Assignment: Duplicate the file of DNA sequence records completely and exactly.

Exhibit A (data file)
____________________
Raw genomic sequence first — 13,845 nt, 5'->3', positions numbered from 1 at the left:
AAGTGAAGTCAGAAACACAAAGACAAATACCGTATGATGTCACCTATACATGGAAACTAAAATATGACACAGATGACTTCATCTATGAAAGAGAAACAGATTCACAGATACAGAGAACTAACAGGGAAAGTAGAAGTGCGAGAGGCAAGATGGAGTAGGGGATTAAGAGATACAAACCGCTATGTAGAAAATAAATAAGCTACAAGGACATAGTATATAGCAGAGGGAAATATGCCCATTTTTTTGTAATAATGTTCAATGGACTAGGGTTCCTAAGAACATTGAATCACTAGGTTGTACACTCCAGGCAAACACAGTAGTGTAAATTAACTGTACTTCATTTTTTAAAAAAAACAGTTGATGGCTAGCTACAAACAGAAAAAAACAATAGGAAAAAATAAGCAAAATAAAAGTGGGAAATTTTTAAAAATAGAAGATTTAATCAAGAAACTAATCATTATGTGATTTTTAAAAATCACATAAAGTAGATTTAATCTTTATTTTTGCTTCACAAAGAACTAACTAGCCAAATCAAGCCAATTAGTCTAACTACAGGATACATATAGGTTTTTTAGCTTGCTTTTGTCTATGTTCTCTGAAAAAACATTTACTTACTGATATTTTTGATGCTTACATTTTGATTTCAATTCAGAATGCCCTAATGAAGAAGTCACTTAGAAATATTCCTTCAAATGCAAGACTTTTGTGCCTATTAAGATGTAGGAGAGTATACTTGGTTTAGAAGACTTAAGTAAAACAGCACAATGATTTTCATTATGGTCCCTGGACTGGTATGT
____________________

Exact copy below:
Raw genomic sequence first — 13,845 nt, 5'->3', positions numbered from 1 at the left:
AAGTGAAGTCAGAAACACAAAGACAAATACCGTATGATGTCACCTATACATGGAAACTAAAATATGACACAGATGACTTCATCTATGAAAGAGAAACAGATTCACAGATACAGAGAACTAACAGGGAAAGTAGAAGTGCGAGAGGCAAGATGGAGTAGGGGATTAAGAGATACAAACCGCTATGTAGAAAATAAATAAGCTACAAGGACATAGTATATAGCAGAGGGAAATATGCCCATTTTTTTGTAATAATGTTCAATGGACTAGGGTTCCTAAGAACATTGAATCACTAGGTTGTACACTCCAGGCAAACACAGTAGTGTAAATTAACTGTACTTCATTTTTTAAAAAAAACAGTTGATGGCTAGCTACAAACAGAAAAAAACAATAGGAAAAAATAAGCAAAATAAAAGTGGGAAATTTTTAAAAATAGAAGATTTAATCAAGAAACTAATCATTATGTGATTTTTAAAAATCACATAAAGTAGATTTAATCTTTATTTTTGCTTCACAAAGAACTAACTAGCCAAATCAAGCCAATTAGTCTAACTACAGGATACATATAGGTTTTTTAGCTTGCTTTTGTCTATGTTCTCTGAAAAAACATTTACTTACTGATATTTTTGATGCTTACATTTTGATTTCAATTCAGAATGCCCTAATGAAGAAGTCACTTAGAAATATTCCTTCAAATGCAAGACTTTTGTGCCTATTAAGATGTAGGAGAGTATACTTGGTTTAGAAGACTTAAGTAAAACAGCACAATGATTTTCATTATGGTCCCTGGACTGGTATGT